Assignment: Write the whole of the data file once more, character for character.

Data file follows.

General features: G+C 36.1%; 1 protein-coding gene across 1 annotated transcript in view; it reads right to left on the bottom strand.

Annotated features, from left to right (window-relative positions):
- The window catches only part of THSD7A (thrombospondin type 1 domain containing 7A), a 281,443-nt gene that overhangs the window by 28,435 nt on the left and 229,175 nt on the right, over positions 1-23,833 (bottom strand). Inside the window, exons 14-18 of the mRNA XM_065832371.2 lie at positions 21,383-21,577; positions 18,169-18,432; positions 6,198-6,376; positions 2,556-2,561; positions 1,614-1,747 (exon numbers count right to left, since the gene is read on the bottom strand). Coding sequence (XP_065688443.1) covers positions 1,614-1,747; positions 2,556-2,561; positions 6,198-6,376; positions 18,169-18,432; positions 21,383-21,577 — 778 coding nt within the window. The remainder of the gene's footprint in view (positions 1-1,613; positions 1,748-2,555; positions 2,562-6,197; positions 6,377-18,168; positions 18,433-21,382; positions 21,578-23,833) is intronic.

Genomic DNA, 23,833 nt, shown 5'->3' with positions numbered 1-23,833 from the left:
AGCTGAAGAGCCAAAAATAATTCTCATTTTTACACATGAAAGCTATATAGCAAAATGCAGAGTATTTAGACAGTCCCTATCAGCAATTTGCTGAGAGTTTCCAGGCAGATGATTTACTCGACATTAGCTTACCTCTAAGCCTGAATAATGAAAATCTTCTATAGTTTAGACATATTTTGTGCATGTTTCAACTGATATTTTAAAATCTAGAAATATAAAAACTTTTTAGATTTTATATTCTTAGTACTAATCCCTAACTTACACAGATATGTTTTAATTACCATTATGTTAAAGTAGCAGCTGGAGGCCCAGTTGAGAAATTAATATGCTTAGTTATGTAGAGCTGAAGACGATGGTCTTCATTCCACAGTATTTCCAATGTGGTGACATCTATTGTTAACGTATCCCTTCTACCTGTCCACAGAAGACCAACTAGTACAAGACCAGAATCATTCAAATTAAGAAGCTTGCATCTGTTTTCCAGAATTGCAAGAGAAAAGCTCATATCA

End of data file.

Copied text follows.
General features: G+C 36.1%; 1 protein-coding gene across 1 annotated transcript in view; it reads right to left on the bottom strand.

Annotated features, from left to right (window-relative positions):
- The window catches only part of THSD7A (thrombospondin type 1 domain containing 7A), a 281,443-nt gene that overhangs the window by 28,435 nt on the left and 229,175 nt on the right, over positions 1-23,833 (bottom strand). Inside the window, exons 14-18 of the mRNA XM_065832371.2 lie at positions 21,383-21,577; positions 18,169-18,432; positions 6,198-6,376; positions 2,556-2,561; positions 1,614-1,747 (exon numbers count right to left, since the gene is read on the bottom strand). Coding sequence (XP_065688443.1) covers positions 1,614-1,747; positions 2,556-2,561; positions 6,198-6,376; positions 18,169-18,432; positions 21,383-21,577 — 778 coding nt within the window. The remainder of the gene's footprint in view (positions 1-1,613; positions 1,748-2,555; positions 2,562-6,197; positions 6,377-18,168; positions 18,433-21,382; positions 21,578-23,833) is intronic.

Genomic DNA, 23,833 nt, shown 5'->3' with positions numbered 1-23,833 from the left:
AGCTGAAGAGCCAAAAATAATTCTCATTTTTACACATGAAAGCTATATAGCAAAATGCAGAGTATTTAGACAGTCCCTATCAGCAATTTGCTGAGAGTTTCCAGGCAGATGATTTACTCGACATTAGCTTACCTCTAAGCCTGAATAATGAAAATCTTCTATAGTTTAGACATATTTTGTGCATGTTTCAACTGATATTTTAAAATCTAGAAATATAAAAACTTTTTAGATTTTATATTCTTAGTACTAATCCCTAACTTACACAGATATGTTTTAATTACCATTATGTTAAAGTAGCAGCTGGAGGCCCAGTTGAGAAATTAATATGCTTAGTTATGTAGAGCTGAAGACGATGGTCTTCATTCCACAGTATTTCCAATGTGGTGACATCTATTGTTAACGTATCCCTTCTACCTGTCCACAGAAGACCAACTAGTACAAGACCAGAATCATTCAAATTAAGAAGCTTGCATCTGTTTTCCAGAATTGCAAGAGAAAAGCTCATATCA